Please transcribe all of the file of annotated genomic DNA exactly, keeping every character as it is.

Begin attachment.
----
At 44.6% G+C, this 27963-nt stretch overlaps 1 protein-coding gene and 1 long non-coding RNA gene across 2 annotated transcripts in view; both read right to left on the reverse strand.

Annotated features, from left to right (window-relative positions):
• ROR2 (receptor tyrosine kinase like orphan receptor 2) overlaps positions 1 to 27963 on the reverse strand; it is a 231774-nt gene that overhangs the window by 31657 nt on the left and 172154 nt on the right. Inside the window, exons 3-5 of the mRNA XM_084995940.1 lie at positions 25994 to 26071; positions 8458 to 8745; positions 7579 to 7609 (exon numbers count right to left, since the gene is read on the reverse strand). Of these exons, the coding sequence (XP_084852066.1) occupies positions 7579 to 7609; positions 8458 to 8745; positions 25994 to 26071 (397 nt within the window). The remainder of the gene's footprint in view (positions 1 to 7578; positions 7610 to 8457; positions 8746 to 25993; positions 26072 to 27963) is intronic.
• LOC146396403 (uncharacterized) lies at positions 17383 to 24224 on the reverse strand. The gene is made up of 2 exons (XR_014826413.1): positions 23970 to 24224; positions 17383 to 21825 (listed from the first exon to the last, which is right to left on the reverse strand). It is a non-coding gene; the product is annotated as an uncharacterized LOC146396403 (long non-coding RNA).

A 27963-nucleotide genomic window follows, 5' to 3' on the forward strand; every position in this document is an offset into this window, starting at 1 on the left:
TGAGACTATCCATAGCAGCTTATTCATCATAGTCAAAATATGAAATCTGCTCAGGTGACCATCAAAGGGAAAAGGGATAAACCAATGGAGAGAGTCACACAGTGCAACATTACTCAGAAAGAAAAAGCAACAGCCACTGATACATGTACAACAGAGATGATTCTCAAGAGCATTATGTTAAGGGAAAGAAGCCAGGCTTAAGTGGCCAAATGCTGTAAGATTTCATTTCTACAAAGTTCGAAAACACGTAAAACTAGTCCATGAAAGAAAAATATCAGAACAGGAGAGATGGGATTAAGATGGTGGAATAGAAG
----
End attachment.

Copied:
At 44.6% G+C, this 27963-nt stretch overlaps 1 protein-coding gene and 1 long non-coding RNA gene across 2 annotated transcripts in view; both read right to left on the reverse strand.

Annotated features, from left to right (window-relative positions):
• ROR2 (receptor tyrosine kinase like orphan receptor 2) overlaps positions 1 to 27963 on the reverse strand; it is a 231774-nt gene that overhangs the window by 31657 nt on the left and 172154 nt on the right. Inside the window, exons 3-5 of the mRNA XM_084995940.1 lie at positions 25994 to 26071; positions 8458 to 8745; positions 7579 to 7609 (exon numbers count right to left, since the gene is read on the reverse strand). Of these exons, the coding sequence (XP_084852066.1) occupies positions 7579 to 7609; positions 8458 to 8745; positions 25994 to 26071 (397 nt within the window). The remainder of the gene's footprint in view (positions 1 to 7578; positions 7610 to 8457; positions 8746 to 25993; positions 26072 to 27963) is intronic.
• LOC146396403 (uncharacterized) lies at positions 17383 to 24224 on the reverse strand. The gene is made up of 2 exons (XR_014826413.1): positions 23970 to 24224; positions 17383 to 21825 (listed from the first exon to the last, which is right to left on the reverse strand). It is a non-coding gene; the product is annotated as an uncharacterized LOC146396403 (long non-coding RNA).

A 27963-nucleotide genomic window follows, 5' to 3' on the forward strand; every position in this document is an offset into this window, starting at 1 on the left:
TGAGACTATCCATAGCAGCTTATTCATCATAGTCAAAATATGAAATCTGCTCAGGTGACCATCAAAGGGAAAAGGGATAAACCAATGGAGAGAGTCACACAGTGCAACATTACTCAGAAAGAAAAAGCAACAGCCACTGATACATGTACAACAGAGATGATTCTCAAGAGCATTATGTTAAGGGAAAGAAGCCAGGCTTAAGTGGCCAAATGCTGTAAGATTTCATTTCTACAAAGTTCGAAAACACGTAAAACTAGTCCATGAAAGAAAAATATCAGAACAGGAGAGATGGGATTAAGATGGTGGAATAGAAG